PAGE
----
Susan Brandeis

Susan is a CERTIFIED FINANCIAL PLANNER™ professional who earned her BA in Financial Services from San Diego State’s College of Business Administration, also receiving a SDSU Personal Financial Planning Certificate. In addition, prior to working with a fee-only advisory firm, Susan held the FINRA series 7 and 63 securities registration. Until joining Pure Financial Advisors, [...]

If you were to sell your primary residence for a gain, would you have to pay any taxes? Susan Brandeis, CFP® answers this Question of the Week by explaining the eligibility requirements for the Section 121 Exclusion.


“Hi, I’m Susan Brandeis, CERTIFIED FINANCIAL PLANNER™ and Director of the Financial Planning Department here at Pure Financial and this is your Question of the Week. One question I get asked all the time is: If I were to sell my primary residence for a gain, would I have to pay any taxes? The answer is–it depends. It may fall under the 121 Exclusion. How this works is you may be able to exclude $250,000 if you’re single or $500,000 if you’re married as long as you pass these two tests: the use test and the ownership test. So what that means is if you’ve lived in the house two out of the past five years, then you may be able to take advantage of the 121 Exclusion.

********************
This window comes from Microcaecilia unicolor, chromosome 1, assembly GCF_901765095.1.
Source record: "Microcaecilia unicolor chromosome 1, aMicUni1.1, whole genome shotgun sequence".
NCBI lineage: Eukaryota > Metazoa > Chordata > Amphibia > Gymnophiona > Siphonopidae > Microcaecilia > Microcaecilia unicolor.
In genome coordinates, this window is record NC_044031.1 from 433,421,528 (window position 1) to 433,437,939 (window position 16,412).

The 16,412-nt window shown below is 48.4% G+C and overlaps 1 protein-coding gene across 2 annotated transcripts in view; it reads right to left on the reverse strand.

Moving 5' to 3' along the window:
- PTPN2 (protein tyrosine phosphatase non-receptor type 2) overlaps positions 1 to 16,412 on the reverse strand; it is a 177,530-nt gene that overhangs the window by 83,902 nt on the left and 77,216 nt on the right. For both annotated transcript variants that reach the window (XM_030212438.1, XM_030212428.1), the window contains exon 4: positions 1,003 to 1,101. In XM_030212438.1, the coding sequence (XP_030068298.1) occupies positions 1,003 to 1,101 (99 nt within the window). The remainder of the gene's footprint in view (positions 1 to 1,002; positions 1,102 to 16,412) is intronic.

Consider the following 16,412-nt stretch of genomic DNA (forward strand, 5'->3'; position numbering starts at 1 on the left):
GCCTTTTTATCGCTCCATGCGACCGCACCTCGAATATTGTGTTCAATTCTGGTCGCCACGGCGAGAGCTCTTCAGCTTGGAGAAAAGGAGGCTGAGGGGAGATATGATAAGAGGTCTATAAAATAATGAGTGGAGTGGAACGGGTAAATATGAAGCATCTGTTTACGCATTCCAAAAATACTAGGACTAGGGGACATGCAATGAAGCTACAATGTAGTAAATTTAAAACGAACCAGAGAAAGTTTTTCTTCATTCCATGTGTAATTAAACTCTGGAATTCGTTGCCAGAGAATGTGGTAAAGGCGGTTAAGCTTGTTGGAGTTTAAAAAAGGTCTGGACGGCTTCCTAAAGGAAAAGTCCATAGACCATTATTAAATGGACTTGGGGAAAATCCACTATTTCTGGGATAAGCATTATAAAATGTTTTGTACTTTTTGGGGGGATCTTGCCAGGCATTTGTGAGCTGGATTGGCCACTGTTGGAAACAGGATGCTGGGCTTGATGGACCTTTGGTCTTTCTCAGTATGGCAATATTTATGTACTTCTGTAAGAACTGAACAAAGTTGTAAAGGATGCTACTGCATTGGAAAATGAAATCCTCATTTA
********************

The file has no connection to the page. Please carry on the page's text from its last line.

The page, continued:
For instance, if you’re married and you purchased a home for $500,000 and you sold it for $1,000,000, that $500,000 gain would be excluded as long as you’ve lived there for two out of the past five years.

I hope this information was useful; for more information check out our website (https://purefinancial.com). I’m Susan Brandeis, and this is Question of the Week.”